Stephen Harper Kicks Off Campaign In Montreal
Protesters Try to Block Harper’s Campaign Bus
Prime Minister Stephen Harper began his election campaign Sunday evening in Montreal’s Mount-Royal riding, a liberal stronghold since 1940. It was reported days earlier that Harper would follow up his election call with a stop in Montreal, which doesn’t have a single elected Conservative MP.
In anticipation of the Prime Minister’s visit, dozens of protesters arrived hours in advance at the venue, the Ben Weider Jewish Community Centre. Many carried signs decrying Harper’s policies, and some attempted to block the passage of a Harper campaign bus. One protester was arrested for allegedly uttering threats during the protest, while another protester from the group FEMEN was detained after gaining access to the venue.
At about 6 p.m., Conservative candidates began speaking in front of hundreds of party supporters, trumpeting Harper’s political track record, and criticizing the NDP and Liberal parties as unreliable. Conservative MP Denis Lebel took time to appeal to Quebec’s nationalist pride, and urged voters across the province to rally behind the party.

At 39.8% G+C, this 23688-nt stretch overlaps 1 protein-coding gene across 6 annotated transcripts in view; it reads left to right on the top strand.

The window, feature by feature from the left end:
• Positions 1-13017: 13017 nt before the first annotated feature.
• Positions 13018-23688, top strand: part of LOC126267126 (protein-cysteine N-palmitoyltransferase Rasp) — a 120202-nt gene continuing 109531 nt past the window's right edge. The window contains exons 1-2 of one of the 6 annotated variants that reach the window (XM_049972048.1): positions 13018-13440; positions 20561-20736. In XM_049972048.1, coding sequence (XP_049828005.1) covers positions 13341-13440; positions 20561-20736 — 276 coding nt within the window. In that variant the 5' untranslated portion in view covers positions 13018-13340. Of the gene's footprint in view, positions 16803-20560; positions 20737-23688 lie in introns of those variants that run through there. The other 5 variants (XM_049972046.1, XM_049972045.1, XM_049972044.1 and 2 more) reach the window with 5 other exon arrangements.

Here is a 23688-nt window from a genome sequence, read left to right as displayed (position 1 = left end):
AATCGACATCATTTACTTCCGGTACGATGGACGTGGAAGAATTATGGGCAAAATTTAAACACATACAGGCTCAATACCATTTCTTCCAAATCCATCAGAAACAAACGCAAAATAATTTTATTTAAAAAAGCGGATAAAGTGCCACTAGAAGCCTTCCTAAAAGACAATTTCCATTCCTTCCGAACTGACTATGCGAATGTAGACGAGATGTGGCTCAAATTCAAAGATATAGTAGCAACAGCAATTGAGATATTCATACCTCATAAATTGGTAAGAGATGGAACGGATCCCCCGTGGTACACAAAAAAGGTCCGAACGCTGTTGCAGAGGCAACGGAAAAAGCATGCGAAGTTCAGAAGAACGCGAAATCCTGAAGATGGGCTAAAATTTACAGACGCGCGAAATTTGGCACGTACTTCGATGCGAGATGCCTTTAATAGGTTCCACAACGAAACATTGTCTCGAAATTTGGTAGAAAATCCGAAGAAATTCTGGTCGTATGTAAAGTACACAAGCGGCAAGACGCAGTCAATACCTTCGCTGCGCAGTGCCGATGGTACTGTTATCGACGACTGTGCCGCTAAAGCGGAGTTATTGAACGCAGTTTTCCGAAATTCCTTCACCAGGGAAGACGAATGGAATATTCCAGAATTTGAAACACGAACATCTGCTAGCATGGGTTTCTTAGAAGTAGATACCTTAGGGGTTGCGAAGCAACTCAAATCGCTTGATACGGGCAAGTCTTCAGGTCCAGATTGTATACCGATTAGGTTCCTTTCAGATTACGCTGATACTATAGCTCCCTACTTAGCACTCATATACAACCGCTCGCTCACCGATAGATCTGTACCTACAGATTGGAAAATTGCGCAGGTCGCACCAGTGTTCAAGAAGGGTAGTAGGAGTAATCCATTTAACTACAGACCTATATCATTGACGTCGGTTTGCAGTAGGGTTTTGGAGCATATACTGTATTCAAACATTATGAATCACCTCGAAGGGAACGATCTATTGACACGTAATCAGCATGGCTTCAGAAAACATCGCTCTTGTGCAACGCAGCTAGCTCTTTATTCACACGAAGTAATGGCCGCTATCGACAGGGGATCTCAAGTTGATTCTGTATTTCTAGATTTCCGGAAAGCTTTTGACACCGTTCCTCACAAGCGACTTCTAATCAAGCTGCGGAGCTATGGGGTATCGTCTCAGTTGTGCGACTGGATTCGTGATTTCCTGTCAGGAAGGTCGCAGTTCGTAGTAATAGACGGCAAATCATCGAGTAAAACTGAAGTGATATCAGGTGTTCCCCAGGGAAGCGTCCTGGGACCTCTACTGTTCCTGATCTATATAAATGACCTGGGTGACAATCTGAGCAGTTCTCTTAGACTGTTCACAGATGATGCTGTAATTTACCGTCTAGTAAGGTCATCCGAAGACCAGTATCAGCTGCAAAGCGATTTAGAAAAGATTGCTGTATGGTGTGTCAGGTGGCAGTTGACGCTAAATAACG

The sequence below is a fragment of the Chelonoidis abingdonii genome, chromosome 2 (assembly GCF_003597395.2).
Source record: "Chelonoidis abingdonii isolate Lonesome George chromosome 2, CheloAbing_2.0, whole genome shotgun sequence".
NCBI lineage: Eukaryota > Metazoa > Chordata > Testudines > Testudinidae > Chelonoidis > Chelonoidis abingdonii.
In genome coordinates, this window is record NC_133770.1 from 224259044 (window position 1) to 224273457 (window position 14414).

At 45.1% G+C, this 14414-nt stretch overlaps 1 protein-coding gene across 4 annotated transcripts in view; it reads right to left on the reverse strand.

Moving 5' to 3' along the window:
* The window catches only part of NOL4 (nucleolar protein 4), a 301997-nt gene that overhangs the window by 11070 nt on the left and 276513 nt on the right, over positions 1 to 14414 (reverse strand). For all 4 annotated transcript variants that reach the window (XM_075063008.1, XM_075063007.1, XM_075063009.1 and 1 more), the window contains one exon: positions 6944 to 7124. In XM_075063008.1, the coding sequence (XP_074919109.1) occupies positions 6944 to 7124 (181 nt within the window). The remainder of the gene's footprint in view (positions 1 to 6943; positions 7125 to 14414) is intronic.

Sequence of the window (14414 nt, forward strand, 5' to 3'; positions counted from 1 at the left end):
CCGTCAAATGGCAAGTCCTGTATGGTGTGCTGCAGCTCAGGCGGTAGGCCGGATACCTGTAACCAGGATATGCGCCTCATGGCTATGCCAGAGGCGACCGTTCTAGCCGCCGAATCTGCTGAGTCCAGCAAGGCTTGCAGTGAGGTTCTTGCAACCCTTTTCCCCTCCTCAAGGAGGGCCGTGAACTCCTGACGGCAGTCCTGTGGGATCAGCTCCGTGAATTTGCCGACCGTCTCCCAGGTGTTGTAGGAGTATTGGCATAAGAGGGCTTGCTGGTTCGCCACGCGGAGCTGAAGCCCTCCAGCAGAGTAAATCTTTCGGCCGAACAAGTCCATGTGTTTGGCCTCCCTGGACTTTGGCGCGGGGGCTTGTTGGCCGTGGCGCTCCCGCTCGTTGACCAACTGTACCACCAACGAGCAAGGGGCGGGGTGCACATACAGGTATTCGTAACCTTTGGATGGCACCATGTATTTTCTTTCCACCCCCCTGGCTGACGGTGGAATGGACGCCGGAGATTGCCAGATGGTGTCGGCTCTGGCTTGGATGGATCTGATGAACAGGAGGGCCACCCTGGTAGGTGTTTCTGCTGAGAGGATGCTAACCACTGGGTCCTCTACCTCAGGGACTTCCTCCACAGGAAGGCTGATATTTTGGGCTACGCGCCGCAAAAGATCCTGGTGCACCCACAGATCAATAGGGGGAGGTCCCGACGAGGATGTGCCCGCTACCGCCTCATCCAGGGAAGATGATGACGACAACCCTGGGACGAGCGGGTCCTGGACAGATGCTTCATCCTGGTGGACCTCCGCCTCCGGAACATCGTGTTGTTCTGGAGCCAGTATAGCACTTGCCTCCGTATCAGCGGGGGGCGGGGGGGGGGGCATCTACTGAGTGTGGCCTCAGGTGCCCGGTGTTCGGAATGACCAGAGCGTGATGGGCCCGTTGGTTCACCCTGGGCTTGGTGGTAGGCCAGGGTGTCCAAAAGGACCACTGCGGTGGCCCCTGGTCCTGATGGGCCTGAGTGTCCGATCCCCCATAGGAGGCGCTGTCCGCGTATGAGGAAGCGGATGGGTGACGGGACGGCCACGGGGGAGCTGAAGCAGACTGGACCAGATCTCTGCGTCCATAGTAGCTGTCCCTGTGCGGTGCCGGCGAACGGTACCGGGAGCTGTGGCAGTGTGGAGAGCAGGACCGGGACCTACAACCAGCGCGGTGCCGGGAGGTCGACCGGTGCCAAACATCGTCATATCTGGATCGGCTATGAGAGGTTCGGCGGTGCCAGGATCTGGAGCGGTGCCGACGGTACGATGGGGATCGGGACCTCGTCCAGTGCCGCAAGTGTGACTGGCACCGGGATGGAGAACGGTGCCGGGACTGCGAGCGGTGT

When the Prime Minister entered the hall, the assembled crowd greeted him loudly and enthusiastically. Harper played to his Montreal base by talking about investments in the city’s infrastructure, including the Grand-Prix, the Quartier des Spectacles, and the new National Film Board offices.
The Prime Minister also touted his national security agenda, and Canada’s role on the international stage, pointing to the increase in free trade agreements under his leadership.
With an election date set for Oct. 19, this event marked the start of what will be the longest election campaign in Canada since 1872.
Video by Matt D’Amours
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